Hello again my friends to the show that never ends, I hope you’re glad you could attend. Now lets get started with the second, and hopefully more successful, installment of the UFC’s network television broadcast.
First, lets do a quick preview of the 2012 NFL Pro Bowl.
*crickets* *crickets* *crickets*
Oh, that’s right. I forgot. The only people who watch the Pro Bowl are Roger Goodell and senior citizens who use it as background noise. Heard they’re going to let players tweet during the game just so they can tell the world all the exciting places they’d rather be. Moving on.
This week’s odds are provided by http://www.betonfighting.com
Phil Davis (+150) vs. Rashad Evans (-180)
A classic veteran vs. young blood battle, Evans (16-1-1) can certainly relate to the road Davis (9-0) has taken to get to this point in his career. For Evans, his first fight of this kind came against Tito Ortiz at UFC 73 in 2007, a close battle against an experienced wrestler that resulted in a draw.
However, Evans is a much bigger challenge for Davis than Ortiz was five years ago. “Suga” is still relatively young at 32, agile, healthy, and is proficient in all areas of mixed martial arts. For Davis to get a victory, let along keep the fight close, he’ll have to prove he can stuff a takedown from a high-level wrestler, a test he hasn’t taken in his short career.
There’s no question in my mind about Davis’ potential. In fact, in my humble opinion, he and Evans are the only two 205ers that could put up a decent fight against the champion Jon Jones. However, “Mr. Wonderful” has a few lessons to learn in the cage starting Saturday.
This will be a great fight, but Evans is simply too well-rounded for Davis to toss around like a rag doll. We haven’t seen his bottom game yet, but all fight fans know what Evans is capable of on top. My money’s on Evans by decision, probably four rounds to one.
Prediction: Evans by Decision
Chael Sonnen (-465) vs. Michael Bisping (+365)
Wow, I didn’t realize an unimpressive win against a gassed “Mayhem” Miller could get you a fight with the No. 1 contender in a division, but Mark Munoz’ injury opened the door for a less-than-stellar fight.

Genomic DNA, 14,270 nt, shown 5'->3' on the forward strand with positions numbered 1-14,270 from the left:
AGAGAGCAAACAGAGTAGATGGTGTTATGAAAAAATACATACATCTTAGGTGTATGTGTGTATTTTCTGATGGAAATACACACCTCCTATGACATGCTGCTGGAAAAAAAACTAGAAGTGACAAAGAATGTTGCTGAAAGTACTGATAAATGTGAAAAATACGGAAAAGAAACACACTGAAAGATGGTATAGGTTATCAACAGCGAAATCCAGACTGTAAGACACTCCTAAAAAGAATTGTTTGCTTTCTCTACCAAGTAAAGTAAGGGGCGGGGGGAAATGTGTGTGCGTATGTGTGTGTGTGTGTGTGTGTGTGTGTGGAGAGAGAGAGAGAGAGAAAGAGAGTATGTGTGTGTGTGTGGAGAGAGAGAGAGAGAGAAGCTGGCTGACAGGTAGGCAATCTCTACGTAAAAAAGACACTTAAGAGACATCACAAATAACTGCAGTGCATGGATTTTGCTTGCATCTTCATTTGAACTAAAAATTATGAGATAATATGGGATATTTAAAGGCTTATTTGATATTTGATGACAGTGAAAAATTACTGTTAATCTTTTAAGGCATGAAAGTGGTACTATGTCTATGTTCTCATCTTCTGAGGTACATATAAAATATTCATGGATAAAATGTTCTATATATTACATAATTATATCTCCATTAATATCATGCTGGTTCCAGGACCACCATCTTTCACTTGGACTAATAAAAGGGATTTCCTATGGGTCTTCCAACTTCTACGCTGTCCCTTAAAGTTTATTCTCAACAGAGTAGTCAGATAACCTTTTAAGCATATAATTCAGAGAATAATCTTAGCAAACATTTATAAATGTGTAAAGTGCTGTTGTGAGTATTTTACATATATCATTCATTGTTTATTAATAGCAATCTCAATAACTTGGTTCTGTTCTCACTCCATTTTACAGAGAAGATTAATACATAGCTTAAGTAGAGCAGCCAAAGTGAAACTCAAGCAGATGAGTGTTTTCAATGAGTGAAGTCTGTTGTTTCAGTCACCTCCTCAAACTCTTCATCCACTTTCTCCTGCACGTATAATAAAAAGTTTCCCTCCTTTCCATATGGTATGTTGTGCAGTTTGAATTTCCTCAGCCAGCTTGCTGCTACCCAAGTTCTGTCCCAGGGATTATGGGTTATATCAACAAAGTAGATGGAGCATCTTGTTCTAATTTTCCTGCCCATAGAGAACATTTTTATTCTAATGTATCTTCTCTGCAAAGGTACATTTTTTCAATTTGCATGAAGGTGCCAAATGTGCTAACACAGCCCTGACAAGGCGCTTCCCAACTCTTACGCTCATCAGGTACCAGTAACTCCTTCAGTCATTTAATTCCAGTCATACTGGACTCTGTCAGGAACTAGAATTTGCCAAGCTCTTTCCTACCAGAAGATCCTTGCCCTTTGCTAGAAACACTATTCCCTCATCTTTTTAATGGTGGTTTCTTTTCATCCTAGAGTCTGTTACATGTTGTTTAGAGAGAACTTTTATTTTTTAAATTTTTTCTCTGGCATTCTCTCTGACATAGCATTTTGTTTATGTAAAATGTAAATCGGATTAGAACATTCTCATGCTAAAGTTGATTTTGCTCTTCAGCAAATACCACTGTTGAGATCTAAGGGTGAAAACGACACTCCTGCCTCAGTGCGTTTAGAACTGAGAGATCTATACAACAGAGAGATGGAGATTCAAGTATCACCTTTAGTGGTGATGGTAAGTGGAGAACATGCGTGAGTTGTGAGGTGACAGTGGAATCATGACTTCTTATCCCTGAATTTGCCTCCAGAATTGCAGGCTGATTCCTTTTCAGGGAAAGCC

Despite his pedestrian record, Sonnen (26-11-1) has proven to the world he’s capable of being, and beating, the best. If not for a well-timed submission by Anderson Silva at UFC 117 he’d be holding the belt that’s been securely fastened around the waist of “The Spider” for years.
Sonnen has proven susceptible to one thing inside the octagon: submissions. Lucky for him Bisping (22-3), according to http://www.fightmetric.com, averages less than one submission attempt per 15 minutes and hasn’t tried one in a recorded fight since 2009.
The only way Bisping wins this fight is by a lucky shot. Better strikers haven’t knocked him out and better wrestlers haven’t taken him down, so the best strategy for the Brit is to try and grind out a boring decision. That plan will be burned to the ground when Sonnen lands his first takedown, leading to a ground-and-pound victory for the Team Quest veteran.
Prediction: Sonnen by KO/TKO
Demian Maia (+135) vs. Chris Weidman (-165)
Imagine getting a call from Joe Silva just three fights into your UFC career telling you that a spot opened up to fight on a national card against one of the sports most respected veterans. Now imagine you have less than two weeks to prepare for said fight.
That’s the predicament for Weidman (7-0) who gets a chance to make an emphatic statement to the middleweight division tomorrow night. His opponent, Maia (15-3), has more submission victories inside the octagon than Weidman has pro MMA fights, but that doesn’t mean the young gun can’t put on a heck of a show.
This fight could go one of three ways:
First, Maia tries to utilize his retooled striking game against a younger faster opponent. That doesn’t seem logical for a 4th degree black belt in Jiu-Jitsu to try, but don’t underestimate the chance that the fight becomes a kickboxing match. Both fighters are excellent on the ground, so their styles could counter each other like we’ve all seen in past contests. In this scenario, the more athletic Weidman (and his six-inch reach advantage) has the clear advantage.
Second, Maia pulls guard and works his superior BJJ against a purple belt opponent, sweeps him, and tries to force his inexperienced opponent to give his back, leading to a rear-naked choke victory.
Third, Weidman shows off the wrestling prowess that earned him two-time All-American honors at Hofstra, making the contest a classic Wrestler vs. Jitz battle. This route could make the fight similar to Maia’s UFC 131 contest vs. Mark Munoz, a contest he lost unanimously.
I feel the third option is the most likely, with Weidman taking the fight based purely on his superior top game and ability to ground-and-pound Maia into stalling for three rounds. I’ll take Weidman by decision to set up a possible bout with the Sonnen-Bisping loser in the near future.
Prediction: Weidman by Decision
Here’s a quick rundown of the undercard and who I like to win. If you have the time’ I’d recommend all my readers to catch the action on Fuel TV in the afternoon leading up to the Fox card.
Evan Dunham (-360) def. Nick Lentz (+290) by Decision
Mike Russow (-155) def. Jon Olav Einemo (+125) by KO/TKO
George Roop (+105) def. Cub Swanson (-125) by Decision
Charles Oliveira (-500) def. Eric Wisely (+350) by Submission
Shane Roller (-245) def. Michael Johnson (+195) by Submission
Joey Beltran (-215) def. Lavar Johnson (+175) by KO/TKO
Chris Camozzi (-175) def. Dustin Jacoby (+145) by KO/TKO
Thanks again for reading my blog. Check back next week for a comprehensive breakdown of the Super Bowl. Take care and Peace Out.